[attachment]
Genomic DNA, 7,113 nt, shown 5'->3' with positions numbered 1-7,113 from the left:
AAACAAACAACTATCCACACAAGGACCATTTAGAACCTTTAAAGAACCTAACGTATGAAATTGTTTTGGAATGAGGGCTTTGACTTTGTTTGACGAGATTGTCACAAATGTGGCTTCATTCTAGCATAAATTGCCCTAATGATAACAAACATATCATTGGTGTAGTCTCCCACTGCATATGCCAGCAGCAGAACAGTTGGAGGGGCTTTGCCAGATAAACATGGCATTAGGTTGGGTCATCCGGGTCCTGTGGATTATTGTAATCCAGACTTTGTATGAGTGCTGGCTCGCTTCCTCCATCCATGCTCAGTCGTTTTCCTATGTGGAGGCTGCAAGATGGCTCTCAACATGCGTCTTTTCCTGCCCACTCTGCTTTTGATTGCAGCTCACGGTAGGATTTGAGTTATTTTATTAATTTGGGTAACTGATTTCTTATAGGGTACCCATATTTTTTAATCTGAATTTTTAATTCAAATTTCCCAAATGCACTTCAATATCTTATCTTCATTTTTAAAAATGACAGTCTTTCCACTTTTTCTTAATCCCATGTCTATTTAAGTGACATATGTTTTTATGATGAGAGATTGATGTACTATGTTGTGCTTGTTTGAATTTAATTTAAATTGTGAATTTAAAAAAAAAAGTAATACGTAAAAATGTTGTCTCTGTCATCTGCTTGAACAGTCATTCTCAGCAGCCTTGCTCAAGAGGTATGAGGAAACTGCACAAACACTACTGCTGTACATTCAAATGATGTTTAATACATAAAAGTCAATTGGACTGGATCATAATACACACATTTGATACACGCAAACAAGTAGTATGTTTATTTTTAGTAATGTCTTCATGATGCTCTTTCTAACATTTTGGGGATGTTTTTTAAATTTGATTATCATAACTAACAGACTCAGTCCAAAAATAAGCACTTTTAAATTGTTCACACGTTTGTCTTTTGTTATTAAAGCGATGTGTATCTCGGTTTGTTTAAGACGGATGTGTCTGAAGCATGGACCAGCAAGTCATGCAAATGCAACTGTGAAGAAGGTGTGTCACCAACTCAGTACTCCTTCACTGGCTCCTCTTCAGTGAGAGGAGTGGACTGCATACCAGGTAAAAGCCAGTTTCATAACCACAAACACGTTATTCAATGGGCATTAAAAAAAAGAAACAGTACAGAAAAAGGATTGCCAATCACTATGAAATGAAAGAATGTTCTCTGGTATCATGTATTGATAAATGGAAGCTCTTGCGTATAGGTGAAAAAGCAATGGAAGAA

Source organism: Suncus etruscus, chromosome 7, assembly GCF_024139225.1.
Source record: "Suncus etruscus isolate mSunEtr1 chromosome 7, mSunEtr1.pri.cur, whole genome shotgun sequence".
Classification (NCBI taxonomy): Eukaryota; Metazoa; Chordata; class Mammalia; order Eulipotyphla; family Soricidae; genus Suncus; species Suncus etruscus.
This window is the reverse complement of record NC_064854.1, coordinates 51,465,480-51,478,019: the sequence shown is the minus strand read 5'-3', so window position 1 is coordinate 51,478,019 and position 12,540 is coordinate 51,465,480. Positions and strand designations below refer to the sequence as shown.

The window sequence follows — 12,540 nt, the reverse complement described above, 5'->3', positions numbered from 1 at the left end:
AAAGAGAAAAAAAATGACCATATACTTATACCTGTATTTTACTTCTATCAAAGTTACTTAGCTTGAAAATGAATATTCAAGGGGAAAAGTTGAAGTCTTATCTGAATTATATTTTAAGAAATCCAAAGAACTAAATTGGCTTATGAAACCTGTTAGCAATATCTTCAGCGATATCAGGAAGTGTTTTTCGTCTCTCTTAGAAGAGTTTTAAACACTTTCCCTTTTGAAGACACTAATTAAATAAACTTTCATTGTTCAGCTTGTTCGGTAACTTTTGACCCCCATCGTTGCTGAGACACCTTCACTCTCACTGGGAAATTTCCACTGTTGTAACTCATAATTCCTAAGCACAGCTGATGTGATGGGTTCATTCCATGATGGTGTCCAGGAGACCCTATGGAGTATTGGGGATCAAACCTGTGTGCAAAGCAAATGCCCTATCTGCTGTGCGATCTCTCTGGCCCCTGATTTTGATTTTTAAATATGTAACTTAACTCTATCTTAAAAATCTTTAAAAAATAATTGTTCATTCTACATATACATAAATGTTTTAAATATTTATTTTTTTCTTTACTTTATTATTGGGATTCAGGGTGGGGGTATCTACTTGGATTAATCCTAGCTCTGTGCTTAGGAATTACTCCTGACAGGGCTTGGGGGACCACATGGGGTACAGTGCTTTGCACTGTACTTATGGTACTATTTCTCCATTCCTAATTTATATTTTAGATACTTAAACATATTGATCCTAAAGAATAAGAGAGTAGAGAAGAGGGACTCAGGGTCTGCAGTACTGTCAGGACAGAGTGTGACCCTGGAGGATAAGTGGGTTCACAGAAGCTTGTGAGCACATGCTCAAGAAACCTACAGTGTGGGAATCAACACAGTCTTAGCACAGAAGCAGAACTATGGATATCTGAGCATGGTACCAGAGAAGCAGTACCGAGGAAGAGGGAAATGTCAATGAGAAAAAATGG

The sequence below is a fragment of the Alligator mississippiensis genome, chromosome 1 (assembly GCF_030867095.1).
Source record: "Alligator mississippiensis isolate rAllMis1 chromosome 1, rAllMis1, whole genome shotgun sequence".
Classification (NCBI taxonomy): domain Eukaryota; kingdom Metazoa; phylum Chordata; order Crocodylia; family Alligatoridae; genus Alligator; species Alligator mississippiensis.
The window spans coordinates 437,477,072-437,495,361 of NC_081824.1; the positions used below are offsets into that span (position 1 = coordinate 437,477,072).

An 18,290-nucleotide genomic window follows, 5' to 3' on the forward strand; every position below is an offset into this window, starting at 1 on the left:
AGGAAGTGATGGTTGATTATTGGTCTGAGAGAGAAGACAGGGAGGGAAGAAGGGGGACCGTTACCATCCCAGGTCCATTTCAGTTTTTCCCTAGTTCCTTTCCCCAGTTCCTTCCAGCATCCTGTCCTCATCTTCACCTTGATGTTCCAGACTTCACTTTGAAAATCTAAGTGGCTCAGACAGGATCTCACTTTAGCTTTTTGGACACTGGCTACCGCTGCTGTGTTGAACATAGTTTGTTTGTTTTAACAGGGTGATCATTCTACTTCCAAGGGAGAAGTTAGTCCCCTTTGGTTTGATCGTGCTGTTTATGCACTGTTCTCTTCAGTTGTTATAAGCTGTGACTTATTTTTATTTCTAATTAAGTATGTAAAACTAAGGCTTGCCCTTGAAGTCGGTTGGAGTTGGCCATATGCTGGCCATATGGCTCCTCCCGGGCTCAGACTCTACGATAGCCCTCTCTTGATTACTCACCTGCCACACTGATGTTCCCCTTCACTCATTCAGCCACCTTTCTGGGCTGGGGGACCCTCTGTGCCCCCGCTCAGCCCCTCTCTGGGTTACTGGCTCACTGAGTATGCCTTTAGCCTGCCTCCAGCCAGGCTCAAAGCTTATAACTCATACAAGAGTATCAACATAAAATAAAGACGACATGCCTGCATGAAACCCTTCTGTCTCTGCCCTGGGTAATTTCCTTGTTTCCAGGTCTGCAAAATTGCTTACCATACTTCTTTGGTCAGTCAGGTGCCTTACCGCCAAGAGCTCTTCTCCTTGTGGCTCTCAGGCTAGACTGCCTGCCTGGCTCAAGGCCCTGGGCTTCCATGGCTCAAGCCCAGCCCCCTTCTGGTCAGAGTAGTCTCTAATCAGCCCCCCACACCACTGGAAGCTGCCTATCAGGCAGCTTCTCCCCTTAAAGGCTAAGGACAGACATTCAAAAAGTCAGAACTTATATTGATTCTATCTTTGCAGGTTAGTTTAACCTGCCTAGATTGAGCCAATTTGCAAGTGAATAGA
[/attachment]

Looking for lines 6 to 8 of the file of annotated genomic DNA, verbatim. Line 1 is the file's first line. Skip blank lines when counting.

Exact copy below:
This window is the reverse complement of record NC_064854.1, coordinates 51,465,480-51,478,019: the sequence shown is the minus strand read 5'-3', so window position 1 is coordinate 51,478,019 and position 12,540 is coordinate 51,465,480. Positions and strand designations below refer to the sequence as shown.

The window sequence follows — 12,540 nt, the reverse complement described above, 5'->3', positions numbered from 1 at the left end:
AAAGAGAAAAAAAATGACCATATACTTATACCTGTATTTTACTTCTATCAAAGTTACTTAGCTTGAAAATGAATATTCAAGGGGAAAAGTTGAAGTCTTATCTGAATTATATTTTAAGAAATCCAAAGAACTAAATTGGCTTATGAAACCTGTTAGCAATATCTTCAGCGATATCAGGAAGTGTTTTTCGTCTCTCTTAGAAGAGTTTTAAACACTTTCCCTTTTGAAGACACTAATTAAATAAACTTTCATTGTTCAGCTTGTTCGGTAACTTTTGACCCCCATCGTTGCTGAGACACCTTCACTCTCACTGGGAAATTTCCACTGTTGTAACTCATAATTCCTAAGCACAGCTGATGTGATGGGTTCATTCCATGATGGTGTCCAGGAGACCCTATGGAGTATTGGGGATCAAACCTGTGTGCAAAGCAAATGCCCTATCTGCTGTGCGATCTCTCTGGCCCCTGATTTTGATTTTTAAATATGTAACTTAACTCTATCTTAAAAATCTTTAAAAAATAATTGTTCATTCTACATATACATAAATGTTTTAAATATTTATTTTTTTCTTTACTTTATTATTGGGATTCAGGGTGGGGGTATCTACTTGGATTAATCCTAGCTCTGTGCTTAGGAATTACTCCTGACAGGGCTTGGGGGACCACATGGGGTACAGTGCTTTGCACTGTACTTATGGTACTATTTCTCCATTCCTAATTTATATTTTAGATACTTAAACATATTGATCCTAAAGAATAAGAGAGTAGAGAAGAGGGACTCAGGGTCTGCAGTACTGTCAGGACAGAGTGTGACCCTGGAGGATAAGTGGGTTCACAGAAGCTTGTGAGCACATGCTCAAGAAACCTACAGTGTGGGAATCAACACAGTCTTAGCACAGAAGCAGAACTATGGATATCTGAGCATGGTACCAGAGAAGCAGTACCGAGGAAGAGGGAAATGTCAATGAGAAAAAATGG